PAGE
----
>>>     <mailto:nichollsvi2 at GMAIL.COM>> wrote:
>>>
>>>     > I can identify with this. I had a doctor who had seen cachexia
>>>     and the like, also figured out the first time from "normal"
>>>     blood work (normal for ranges but not for me) that I had a
>>>     nutritional anemia. The "normal" blood work had items showing
>>>     high normal/low normal values in the appropriate places.
>>>     Allowing a computer or a person to simply read those and not be
>>>     able to interpret symptoms and then the blood work in light of
>>>     that, was what caused months of delay in getting treated.
>>>     >
>>>     > I was able to figure it out by "google". I could figure it out
>>>     by searching medical resources (UpToDate, ClinicalKey,
>>>     Medline/Pubmed) because the criteria were never used by doctors.
>>>     In other words, 10 doctors from various groups never used the
>>>     correct criteria for diagnosis.
>>>     >
>>>     > When the rates of misdiagnosis and delayed diagnosis are from
>>>     20 to even 40%, we've gone past "anecdotal". The biggest item
>>>     doctors are sued for are this. The lack of relying on the
>>>     medical literature to diagnose is a problem.
>>>     >
>>>     > I can show that this issue is ignored. I've got enough links
>>>     about doctors and hospitals hiding their heads in the sand on
>>>     it. Just a few below. We're here to get a dialogue to see how to
>>>     fix it without lawyers and people getting hurt.
>>>     >
>>>     > On top of that, claiming psych issues doesn't work. I got
>>>     called bipolar with no evidence of mania or depression. I got
>>>     labelled as anorexia nervosa without any evidence of excessive
>>>     exercise or the diet that would be normal for an anorexic.
>>>     >
>>>     > pg 202-203, Medical Blunders by Robert Youngson and Ian Schott
>>>     > Psychiatric misdiagnosis is common. An American doctor, Robert
>>>     S. Hoffman, blames the process on a chain of irreversible and
>>>     tragic events, whereby 'a primary physician applies a
>>>     preliminary diagnosis of mental disorder which is decisive in
>>>     determining the patients' subsequent course. Once the stigma of
>>>     psychiatric disorder is appplied to an individual it can be
>>>     impossible to remove it. Of 215 psychiatric patients in America,
>>>     tests revealed that 41 percent should probably have not been
>>>     referred in the first place, 63 percent had wholly treatable
>>>     conditions. At a Manhattan psychiatric center, 131 patients
>>>     selected at random were examined, and it was concluded that up
>>>     to 75 per cent of them had been misdiagnosed when first admitted
>>>     to the hospital. A principal error is to mistake signs of
>>>     physical illness as emergent psychiatric problems. Instead of
>>>     looking to practical remedies, which may be connected to
>>>     lifestyle, emotional problems or some biochemical imbalance, the
>>>     doctor prefers to lump what he does not understand under the
>>>     heading of mental illness and thrust a patient into an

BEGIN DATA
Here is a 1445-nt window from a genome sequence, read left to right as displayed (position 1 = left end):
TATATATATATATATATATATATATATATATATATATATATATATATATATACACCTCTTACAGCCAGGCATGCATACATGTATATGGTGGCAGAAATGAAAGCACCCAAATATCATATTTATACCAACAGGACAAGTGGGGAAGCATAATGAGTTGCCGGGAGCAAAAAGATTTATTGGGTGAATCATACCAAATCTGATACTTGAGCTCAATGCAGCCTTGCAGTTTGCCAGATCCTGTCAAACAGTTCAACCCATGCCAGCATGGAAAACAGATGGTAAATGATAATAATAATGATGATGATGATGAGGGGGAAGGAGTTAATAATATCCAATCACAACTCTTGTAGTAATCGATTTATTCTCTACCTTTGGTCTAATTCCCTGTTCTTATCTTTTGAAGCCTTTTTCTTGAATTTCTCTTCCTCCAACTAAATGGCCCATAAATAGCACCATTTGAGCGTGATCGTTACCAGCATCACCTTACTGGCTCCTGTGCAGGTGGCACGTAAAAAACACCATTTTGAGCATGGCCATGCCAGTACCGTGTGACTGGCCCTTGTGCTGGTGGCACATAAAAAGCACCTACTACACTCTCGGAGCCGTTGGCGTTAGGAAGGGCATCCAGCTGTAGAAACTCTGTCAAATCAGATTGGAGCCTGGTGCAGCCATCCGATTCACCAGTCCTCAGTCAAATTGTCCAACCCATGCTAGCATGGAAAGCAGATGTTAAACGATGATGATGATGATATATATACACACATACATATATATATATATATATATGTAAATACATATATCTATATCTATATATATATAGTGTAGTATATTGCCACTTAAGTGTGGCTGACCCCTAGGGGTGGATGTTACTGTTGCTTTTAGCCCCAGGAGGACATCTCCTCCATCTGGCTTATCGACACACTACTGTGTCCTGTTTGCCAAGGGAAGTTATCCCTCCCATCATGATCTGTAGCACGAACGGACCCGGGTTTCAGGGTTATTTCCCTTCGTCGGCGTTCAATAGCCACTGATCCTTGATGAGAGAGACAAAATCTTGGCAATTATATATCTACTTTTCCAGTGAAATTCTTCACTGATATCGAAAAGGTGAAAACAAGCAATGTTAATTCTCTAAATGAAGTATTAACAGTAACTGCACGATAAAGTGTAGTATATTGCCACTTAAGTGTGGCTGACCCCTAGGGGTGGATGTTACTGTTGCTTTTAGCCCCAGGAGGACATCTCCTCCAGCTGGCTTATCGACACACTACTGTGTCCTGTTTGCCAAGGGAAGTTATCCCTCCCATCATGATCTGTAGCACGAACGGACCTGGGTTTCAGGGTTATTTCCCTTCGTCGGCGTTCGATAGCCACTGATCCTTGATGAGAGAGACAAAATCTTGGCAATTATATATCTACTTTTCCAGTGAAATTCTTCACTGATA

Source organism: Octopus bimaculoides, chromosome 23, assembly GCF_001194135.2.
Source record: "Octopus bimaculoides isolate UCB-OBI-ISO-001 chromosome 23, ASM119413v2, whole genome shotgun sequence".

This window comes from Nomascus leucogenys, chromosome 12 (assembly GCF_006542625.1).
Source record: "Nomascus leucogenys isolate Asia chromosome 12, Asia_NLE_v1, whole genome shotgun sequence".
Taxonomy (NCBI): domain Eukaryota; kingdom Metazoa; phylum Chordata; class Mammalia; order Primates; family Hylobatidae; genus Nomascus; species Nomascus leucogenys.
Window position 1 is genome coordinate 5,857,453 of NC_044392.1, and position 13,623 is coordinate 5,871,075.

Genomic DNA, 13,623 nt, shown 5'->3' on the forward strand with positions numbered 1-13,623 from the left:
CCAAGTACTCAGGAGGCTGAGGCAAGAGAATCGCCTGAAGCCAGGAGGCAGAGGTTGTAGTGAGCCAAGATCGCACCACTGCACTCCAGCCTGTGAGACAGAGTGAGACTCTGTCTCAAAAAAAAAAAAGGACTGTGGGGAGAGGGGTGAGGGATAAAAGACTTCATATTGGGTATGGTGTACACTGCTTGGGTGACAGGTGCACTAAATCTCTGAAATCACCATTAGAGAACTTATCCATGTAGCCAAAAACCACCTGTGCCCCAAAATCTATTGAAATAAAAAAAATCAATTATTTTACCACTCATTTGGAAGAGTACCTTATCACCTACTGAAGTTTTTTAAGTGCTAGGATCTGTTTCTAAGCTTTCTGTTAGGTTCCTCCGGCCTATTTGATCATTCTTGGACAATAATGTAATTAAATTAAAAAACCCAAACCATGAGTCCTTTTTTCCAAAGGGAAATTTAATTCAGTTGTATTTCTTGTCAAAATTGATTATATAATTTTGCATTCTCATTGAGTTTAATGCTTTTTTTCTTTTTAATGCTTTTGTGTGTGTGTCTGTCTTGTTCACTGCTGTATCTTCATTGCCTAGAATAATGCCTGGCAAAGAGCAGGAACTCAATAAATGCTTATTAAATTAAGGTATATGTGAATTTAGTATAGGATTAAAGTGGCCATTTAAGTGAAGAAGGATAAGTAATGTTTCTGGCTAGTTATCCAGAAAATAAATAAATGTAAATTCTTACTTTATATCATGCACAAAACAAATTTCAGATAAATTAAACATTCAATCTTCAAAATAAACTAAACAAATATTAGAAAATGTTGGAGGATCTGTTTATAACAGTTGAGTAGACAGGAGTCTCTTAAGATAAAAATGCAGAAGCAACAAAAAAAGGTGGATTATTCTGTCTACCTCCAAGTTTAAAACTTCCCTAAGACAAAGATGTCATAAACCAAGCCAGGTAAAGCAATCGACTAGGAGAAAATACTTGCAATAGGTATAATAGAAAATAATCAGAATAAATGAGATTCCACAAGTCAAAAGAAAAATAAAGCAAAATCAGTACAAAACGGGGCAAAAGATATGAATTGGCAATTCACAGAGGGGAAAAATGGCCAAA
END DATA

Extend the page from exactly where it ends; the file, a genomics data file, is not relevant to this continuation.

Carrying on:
>>>     institution, or put him on mind-altering drugs which may have
>>>     irreversible effects.
>>>     >
>>>     >
>>>     > http://www.medpagetoday.com/GarySchwitzer/43561
>>>     > Dr Vikas Saini, a cardiologist and president of the Lown
>>>     Institute, a healthcare think tank in Boston, is quoted by Reuters:
>>>     > “Most of what we do in medicine doesn’t have empirical
>>>     evidence” for whether it works and for whom, said Saini.
>>>     “Instead, it’s driven by anecdotal evidence and professional
>>>     opinion,” which doctors who practice in the same area are likely
>>>     to hear about and be influenced by, especially early in their
>>>     careers.
>>>     >
>>>     >
>>>     > Victoria
>>>     >
>>>     > On 1/7/2014 10:49 PM, Alan Morris wrote:
>>>     >> Thank you.
>>>     >>
>>>     >> "A retrospective Isobel analysis detected my problem by my 20s."
>>>     >>
>>>     >>
>>>     >> This seems to be an anecdotal example of the value of
>>>     decision-support
>>>     >> tools - particularly when the clinical problem is unusual or
>>>     has an
>>>     >> unusual phenotypic expression.
>>>     >>
>>>     >> Have  a nice day.
>>>     >>
>>>     >> Alan H. Morris, M.D.
>>>     >> Professor of Medicine
>>>     >> Adjunct Prof. of Medical Informatics
>>>     >> University of Utah
>>>     >>
>>>     >> Director of Research
>>>     >> Director Urban Central Region Blood Gas and Pulmonary
>>>     Laboratories
>>>     >> Pulmonary/Critical Care Division
>>>     >> Sorenson Heart & Lung Center - 6th Floor
>>>     >> Intermountain Medical Center
>>>     >> 5121 South Cottonwood Street
>>>     >> Murray, Utah  84157-7000, USA
>>>     >>
>>>     >> Office Phone: 801-507-4603
>>>     >> Mobile Phone: 801-718-1283
>>>     >> Fax: 801-507-4699
>>>     >> e-mail: alan.morris at imail.org <mailto:alan.morris at imail.org>
>>>     >> e-mail:
>>>
>>
>> ------------------------------------------------------------------------
>>
>> <mailto:IMPROVEDX at LIST.IMPROVEDIAGNOSIS.ORG>
>>
>> To unsubscribe from IMPROVEDX: click the following link:
>> http://list.improvediagnosis.org/scripts/wa-IMPDIAG.exe?SUBED1=IMPROVEDX&A=1
>> or send email to: IMPROVEDX-SIGNOFF-REQUEST at LIST.IMPROVEDIAGNOSIS.ORG
>> <mailto:IMPROVEDX-SIGNOFF-REQUEST at LIST.IMPROVEDIAGNOSIS.ORG>
>>
>> Moderator: Lorri Zipperer Lorri at ZPM1.com <mailto:Lorri at ZPM1.com>,
>> Communication co-chair, Society for Improving Diagnosis in Medicine
>>
>> To learn more about SIDM visit:
>> http://www.improvediagnosis.org/
>
> ------------------------------------------------------------------------
>
>
> To unsubscribe from IMPROVEDX: click the following link:
> http://list.improvediagnosis.org/scripts/wa-IMPDIAG.exe?SUBED1=IMPROVEDX&A=1
> or send email to: IMPROVEDX-SIGNOFF-REQUEST at LIST.IMPROVEDIAGNOSIS.ORG
>
> Moderator: Lorri Zipperer Lorri at ZPM1.com, Communication co-chair,
> Society for Improving Diagnosis in Medicine
>
> To learn more about SIDM visit:
> http://www.improvediagnosis.org/







To unsubscribe from the IMPROVEDX list, click the following link:<br>
<a href="http://list.improvediagnosis.org/scripts/wa-IMPDIAG.exe?SUBED1=IMPROVEDX&A=1" target="_blank">http://list.improvediagnosis.org/scripts/wa-IMPDIAG.exe?SUBED1=IMPROVEDX&A=1</a>
</p>



More information about the Test mailing list